33. A work of fiction of middle length - often divided into a few short chapters - such as Henry James's Daisy Miller.






34. Traditionally - a folk song telling a story or legend in simple language - often with a refrain.






35. A novel - such as Jean-Paul Sartre's Nausea - that the author uses as a platform for discussing ideas. Character and plot are of secondary importance.






36. A serious lyric poem - often of significant length - that usually conforms to an elaborate metrical structure.






37. A serious play that ends unhappily for the protagonist.






38. A succinct - witty statement - often in verse. For example - William Wordsworth's observation 'The child is the father of the man.'






39. A work that exposes to ridicule the shortcomings of individuals - institutions - or society - often to make a political point. Jonathan Swift's Gulliver's Travels is one of the most well known examples in English.






40. A German term - meaning 'formation novel -' for a novel about a child or adolescent's development into maturity - with special focus on the protagonist's quest for identity. James Joyce's A Portrait of the Artist as a Young Man is a notable example.






41. A narrative in which literal meaning corresponds clearly and directly to symbolic meaning. For example - the literal story in John Bunyan's The Pilgrim's Progress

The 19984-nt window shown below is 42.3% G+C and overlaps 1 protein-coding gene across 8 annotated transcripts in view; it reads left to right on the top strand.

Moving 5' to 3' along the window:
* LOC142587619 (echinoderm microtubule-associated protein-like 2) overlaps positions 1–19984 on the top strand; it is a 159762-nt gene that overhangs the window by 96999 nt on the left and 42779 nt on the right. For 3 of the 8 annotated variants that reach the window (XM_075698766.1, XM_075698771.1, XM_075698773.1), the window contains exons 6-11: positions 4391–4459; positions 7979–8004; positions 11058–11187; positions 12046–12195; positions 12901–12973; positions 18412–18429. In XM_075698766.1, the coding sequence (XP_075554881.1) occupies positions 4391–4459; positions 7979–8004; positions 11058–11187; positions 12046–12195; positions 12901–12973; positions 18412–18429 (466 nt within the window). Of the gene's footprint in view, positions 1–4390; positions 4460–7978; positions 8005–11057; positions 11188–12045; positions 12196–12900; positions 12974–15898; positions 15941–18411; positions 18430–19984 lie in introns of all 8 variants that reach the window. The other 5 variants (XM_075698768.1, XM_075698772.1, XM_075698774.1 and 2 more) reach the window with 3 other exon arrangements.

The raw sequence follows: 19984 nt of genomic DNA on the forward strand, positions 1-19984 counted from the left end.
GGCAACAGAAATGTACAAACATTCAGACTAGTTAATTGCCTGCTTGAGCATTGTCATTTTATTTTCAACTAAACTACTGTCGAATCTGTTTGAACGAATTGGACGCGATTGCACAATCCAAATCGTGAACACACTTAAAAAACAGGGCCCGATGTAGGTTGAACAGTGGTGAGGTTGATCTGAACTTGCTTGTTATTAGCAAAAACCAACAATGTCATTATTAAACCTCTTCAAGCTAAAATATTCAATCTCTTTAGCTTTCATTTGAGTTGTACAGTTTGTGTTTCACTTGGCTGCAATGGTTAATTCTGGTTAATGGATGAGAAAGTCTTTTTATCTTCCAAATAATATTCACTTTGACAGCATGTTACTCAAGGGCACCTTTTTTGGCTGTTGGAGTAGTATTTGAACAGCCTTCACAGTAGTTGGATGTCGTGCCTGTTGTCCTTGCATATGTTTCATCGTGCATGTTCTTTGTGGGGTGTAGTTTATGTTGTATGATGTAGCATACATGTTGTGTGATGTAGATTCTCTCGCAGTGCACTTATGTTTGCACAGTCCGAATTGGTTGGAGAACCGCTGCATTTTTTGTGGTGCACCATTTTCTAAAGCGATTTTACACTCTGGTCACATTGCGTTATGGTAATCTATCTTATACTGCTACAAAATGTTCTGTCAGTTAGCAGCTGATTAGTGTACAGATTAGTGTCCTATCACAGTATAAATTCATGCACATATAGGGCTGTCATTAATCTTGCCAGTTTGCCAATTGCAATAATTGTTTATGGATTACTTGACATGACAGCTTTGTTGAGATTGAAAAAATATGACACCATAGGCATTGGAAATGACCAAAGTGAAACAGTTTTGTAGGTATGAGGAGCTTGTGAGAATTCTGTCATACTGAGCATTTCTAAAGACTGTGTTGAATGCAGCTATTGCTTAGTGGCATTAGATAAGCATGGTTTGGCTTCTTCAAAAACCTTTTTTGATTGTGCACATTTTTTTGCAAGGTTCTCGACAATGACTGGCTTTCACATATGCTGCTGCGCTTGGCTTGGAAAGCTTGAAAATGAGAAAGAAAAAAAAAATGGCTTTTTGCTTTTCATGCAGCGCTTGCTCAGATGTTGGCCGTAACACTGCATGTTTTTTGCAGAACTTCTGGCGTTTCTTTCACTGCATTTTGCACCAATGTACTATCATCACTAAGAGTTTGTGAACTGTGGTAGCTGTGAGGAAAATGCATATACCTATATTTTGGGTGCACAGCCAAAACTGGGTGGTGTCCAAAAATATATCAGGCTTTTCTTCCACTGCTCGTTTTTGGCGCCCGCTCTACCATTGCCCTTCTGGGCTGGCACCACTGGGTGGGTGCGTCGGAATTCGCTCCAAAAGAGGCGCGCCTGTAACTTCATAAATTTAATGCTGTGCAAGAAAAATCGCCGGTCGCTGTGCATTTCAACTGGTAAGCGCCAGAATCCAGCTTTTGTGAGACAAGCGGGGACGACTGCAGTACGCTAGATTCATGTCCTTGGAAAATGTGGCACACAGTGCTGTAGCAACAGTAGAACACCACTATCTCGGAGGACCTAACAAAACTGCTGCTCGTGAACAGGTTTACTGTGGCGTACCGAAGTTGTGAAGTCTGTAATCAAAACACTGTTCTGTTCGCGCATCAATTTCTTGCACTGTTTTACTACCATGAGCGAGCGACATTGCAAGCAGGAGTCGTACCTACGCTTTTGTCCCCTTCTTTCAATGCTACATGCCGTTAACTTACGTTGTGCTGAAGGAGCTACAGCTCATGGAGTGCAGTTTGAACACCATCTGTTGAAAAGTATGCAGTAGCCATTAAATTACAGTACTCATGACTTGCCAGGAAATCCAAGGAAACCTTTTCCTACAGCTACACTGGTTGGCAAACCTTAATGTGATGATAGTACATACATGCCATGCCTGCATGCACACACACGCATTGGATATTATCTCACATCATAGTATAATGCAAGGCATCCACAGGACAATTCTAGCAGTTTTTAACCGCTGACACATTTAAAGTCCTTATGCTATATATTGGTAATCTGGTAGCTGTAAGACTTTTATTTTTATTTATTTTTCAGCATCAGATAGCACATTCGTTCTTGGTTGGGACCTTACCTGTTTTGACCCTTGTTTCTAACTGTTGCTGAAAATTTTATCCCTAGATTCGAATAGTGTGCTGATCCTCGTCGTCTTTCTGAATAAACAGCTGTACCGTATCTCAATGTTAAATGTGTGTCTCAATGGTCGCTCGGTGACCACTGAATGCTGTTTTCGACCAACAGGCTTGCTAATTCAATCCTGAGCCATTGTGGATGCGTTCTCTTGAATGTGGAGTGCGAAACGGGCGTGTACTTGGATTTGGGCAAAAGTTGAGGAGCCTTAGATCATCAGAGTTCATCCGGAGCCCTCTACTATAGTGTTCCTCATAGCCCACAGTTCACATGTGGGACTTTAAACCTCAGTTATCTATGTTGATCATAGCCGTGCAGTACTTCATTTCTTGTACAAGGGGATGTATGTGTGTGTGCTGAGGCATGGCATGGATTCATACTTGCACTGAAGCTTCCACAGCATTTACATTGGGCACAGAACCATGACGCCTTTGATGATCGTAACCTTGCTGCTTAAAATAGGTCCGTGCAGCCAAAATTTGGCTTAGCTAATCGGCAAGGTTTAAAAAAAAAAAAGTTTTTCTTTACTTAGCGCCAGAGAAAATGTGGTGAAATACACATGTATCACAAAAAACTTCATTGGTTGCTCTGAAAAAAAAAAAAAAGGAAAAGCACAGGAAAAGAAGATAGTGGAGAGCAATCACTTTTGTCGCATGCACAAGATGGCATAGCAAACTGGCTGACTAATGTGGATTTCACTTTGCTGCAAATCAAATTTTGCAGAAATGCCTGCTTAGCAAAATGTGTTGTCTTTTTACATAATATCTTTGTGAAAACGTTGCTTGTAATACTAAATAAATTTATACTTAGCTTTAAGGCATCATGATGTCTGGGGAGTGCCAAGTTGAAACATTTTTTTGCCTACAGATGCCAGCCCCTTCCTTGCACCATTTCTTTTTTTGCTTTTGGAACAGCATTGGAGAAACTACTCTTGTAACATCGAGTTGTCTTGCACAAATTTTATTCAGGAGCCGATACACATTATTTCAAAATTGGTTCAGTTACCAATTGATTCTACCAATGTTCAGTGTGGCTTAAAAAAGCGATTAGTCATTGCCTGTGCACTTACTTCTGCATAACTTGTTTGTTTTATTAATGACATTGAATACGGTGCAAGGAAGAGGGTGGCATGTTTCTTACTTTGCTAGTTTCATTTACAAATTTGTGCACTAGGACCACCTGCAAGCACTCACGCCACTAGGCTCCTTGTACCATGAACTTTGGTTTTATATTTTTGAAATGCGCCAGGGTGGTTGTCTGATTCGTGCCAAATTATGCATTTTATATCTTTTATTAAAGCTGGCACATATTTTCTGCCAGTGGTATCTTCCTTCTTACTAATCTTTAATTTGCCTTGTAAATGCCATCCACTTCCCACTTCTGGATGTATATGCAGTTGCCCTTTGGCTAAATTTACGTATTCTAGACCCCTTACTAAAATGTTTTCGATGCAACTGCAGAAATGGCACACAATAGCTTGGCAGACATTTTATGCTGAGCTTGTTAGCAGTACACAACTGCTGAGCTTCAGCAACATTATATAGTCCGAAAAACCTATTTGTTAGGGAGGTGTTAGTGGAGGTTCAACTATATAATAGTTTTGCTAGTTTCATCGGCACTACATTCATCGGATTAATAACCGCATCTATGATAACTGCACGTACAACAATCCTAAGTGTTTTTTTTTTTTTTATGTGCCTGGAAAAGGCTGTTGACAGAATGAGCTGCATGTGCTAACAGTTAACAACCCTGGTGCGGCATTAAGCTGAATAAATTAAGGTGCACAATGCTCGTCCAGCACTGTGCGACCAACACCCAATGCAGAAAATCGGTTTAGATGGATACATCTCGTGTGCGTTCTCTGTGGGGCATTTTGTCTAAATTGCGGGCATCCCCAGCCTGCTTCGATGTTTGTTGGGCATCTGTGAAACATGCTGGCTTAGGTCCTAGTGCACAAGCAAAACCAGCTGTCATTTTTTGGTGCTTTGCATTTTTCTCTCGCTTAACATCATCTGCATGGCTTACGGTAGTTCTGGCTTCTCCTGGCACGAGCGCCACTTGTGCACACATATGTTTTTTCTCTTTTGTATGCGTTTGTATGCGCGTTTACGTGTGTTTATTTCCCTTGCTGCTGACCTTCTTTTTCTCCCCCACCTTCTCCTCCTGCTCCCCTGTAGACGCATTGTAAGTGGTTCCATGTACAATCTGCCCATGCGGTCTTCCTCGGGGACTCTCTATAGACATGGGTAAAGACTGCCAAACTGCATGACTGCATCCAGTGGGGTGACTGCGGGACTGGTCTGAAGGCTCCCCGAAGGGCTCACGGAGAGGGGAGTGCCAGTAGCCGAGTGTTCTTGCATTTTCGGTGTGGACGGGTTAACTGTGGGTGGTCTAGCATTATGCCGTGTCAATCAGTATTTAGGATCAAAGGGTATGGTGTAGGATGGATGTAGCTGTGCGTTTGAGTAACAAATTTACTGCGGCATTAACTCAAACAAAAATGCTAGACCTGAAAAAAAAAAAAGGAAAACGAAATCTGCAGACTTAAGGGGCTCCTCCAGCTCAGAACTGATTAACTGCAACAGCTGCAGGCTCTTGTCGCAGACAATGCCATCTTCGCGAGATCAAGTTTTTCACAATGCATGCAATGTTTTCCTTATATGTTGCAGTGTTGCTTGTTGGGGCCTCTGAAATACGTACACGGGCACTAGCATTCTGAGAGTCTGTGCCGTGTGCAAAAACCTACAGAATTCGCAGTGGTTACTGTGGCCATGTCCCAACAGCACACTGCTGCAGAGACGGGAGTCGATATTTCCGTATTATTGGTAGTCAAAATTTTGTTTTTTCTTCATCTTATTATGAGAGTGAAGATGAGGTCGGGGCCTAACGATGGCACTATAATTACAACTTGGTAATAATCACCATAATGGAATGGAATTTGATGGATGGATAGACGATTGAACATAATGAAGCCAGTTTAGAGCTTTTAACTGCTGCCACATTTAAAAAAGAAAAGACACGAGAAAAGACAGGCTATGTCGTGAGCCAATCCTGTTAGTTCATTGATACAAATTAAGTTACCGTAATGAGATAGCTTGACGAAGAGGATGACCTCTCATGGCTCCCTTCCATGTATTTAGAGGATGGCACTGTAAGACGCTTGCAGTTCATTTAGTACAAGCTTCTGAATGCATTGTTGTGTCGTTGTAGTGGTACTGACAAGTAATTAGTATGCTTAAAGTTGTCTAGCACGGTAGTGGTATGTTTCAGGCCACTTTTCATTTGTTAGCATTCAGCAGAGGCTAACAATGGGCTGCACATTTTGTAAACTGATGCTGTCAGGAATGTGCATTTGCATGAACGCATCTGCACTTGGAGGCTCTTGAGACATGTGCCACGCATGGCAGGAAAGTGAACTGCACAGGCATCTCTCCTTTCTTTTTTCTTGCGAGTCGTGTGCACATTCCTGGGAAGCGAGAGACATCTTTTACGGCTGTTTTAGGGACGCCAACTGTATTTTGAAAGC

42. A novel in which the author's aim is to tell a story that illuminates and draws attention to contemporary social problems with the goal of inciting change for the better. Harriet Beecher Stowe's Uncle Tom's Cabin - which exposed the horrors of Africa






43. A particularly compressed and truncated short story. They are rarely longer than 1 -000 words.






44. A play such as Shakespeare's A Winter's Tale that mixes elements of tragedy and comedy.






45. Fiction that concerns the nature of fiction itself - either by reinterpreting a previous fictional work or by drawing attention to its own fictional status.






46. Originally - a realistic novel detailing a scoundrel's exploits. The term grew to refer more generally to any novel with a loosely structured - episodic plot that revolves around the adventures of a central character.






47. The brief narration of a single event or incident.






48. A humorous and often satirical imitation of the style or particular work of another author.






49. A concise expression of insight or wisdom: 'The vanity of others offends our taste only when it offends our vanity' (Friedrich Nietzsche - Beyond Good and Evil).






50. Any composition not written in verse.